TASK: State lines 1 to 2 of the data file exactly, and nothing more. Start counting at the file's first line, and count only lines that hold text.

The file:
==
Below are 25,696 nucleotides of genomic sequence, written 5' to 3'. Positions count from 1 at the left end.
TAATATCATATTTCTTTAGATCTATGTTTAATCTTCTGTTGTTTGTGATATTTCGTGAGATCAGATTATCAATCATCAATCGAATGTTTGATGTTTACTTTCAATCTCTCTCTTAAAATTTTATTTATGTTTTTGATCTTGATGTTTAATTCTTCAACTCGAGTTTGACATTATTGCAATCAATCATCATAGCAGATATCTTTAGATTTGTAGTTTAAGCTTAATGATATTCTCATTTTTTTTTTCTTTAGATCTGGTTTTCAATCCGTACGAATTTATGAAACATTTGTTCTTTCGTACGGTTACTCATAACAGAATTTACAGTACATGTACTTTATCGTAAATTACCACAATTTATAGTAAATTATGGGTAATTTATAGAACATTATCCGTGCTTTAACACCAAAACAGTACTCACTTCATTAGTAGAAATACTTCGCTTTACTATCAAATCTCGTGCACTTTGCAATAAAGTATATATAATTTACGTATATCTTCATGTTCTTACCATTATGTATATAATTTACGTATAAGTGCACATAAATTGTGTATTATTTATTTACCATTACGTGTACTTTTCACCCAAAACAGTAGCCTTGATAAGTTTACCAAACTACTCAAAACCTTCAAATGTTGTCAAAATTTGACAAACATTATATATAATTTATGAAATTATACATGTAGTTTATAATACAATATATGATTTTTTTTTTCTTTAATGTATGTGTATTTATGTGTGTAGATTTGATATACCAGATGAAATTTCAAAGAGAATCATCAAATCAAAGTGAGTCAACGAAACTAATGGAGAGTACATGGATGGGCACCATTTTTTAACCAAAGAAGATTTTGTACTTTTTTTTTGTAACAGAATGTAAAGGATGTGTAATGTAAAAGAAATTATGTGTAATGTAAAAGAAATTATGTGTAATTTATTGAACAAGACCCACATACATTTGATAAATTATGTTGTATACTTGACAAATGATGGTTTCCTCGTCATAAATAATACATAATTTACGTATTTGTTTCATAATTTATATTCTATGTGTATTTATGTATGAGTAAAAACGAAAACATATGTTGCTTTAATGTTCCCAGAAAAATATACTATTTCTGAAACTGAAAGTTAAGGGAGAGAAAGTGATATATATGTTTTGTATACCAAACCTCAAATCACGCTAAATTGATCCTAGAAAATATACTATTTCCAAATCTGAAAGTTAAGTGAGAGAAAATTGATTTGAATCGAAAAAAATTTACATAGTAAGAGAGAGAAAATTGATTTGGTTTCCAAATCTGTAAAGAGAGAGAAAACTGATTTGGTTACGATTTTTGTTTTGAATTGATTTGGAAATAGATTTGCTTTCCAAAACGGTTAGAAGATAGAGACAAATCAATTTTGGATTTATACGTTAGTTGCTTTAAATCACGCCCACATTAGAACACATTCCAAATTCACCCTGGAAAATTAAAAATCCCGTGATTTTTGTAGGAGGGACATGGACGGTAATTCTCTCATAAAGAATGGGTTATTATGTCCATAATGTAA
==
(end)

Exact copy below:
Below are 25,696 nucleotides of genomic sequence, written 5' to 3'. Positions count from 1 at the left end.
TAATATCATATTTCTTTAGATCTATGTTTAATCTTCTGTTGTTTGTGATATTTCGTGAGATCAGATTATCAATCATCAATCGAATGTTTGATGTTTACTTTCAATCTCTCTCTTAAAATTTTATTTATGTTTTTGATCTTGATGTTTAATTCTTCAACTCGAGTTTGACATTATTGCAATCAATCATCATAGCAGATATCTTTAGATTTGTAGTTTAAGCTTAATGATATTCTCATTTTTTTTTTCTTTAGATCTGGTTTTCAATCCGTACGAATTTATGAAACATTTGTTCTTTCGTACGGTTACTCATAACAGAATTTACAGTACATGTACTTTATCGTAAATTACCACAATTTATAGTAAATTATGGGTAATTTATAGAACATTATCCGTGCTTTAACACCAAAACAGTACTCACTTCATTAGTAGAAATACTTCGCTTTACTATCAAATCTCGTGCACTTTGCAATAAAGTATATATAATTTACGTATATCTTCATGTTCTTACCATTATGTATATAATTTACGTATAAGTGCACATAAATTGTGTATTATTTATTTACCATTACGTGTACTTTTCACCCAAAACAGTAGCCTTGATAAGTTTACCAAACTACTCAAAACCTTCAAATGTTGTCAAAATTTGACAAACATTATATATAATTTATGAAATTATACATGTAGTTTATAATACAATATATGATTTTTTTTTTCTTTAATGTATGTGTATTTATGTGTGTAGATTTGATATACCAGATGAAATTTCAAAGAGAATCATCAAATCAAAGTGAGTCAACGAAACTAATGGAGAGTACATGGATGGGCACCATTTTTTAACCAAAGAAGATTTTGTACTTTTTTTTTGTAACAGAATGTAAAGGATGTGTAATGTAAAAGAAATTATGTGTAATGTAAAAGAAATTATGTGTAATTTATTGAACAAGACCCACATACATTTGATAAATTATGTTGTATACTTGACAAATGATGGTTTCCTCGTCATAAATAATACATAATTTACGTATTTGTTTCATAATTTATATTCTATGTGTATTTATGTATGAGTAAAAACGAAAACATATGTTGCTTTAATGTTCCCAGAAAAATATACTATTTCTGAAACTGAAAGTTAAGGGAGAGAAAGTGATATATATGTTTTGTATACCAAACCTCAAATCACGCTAAATTGATCCTAGAAAATATACTATTTCCAAATCTGAAAGTTAAGTGAGAGAAAATTGATTTGAATCGAAAAAAATTTACATAGTAAGAGAGAGAAAATTGATTTGGTTTCCAAATCTGTAAAGAGAGAGAAAACTGATTTGGTTACGATTTTTGTTTTGAATTGATTTGGAAATAGATTTGCTTTCCAAAACGGTTAGAAGATAGAGACAAATCAATTTTGGATTTATACGTTAGTTGCTTTAAATCACGCCCACATTAGAACACATTCCAAATTCACCCTGGAAAATTAAAAATCCCGTGATTTTTGTAGGAGGGACATGGACGGTAATTCTCTCATAAAGAATGGGTTATTATGTCCATAATGTAA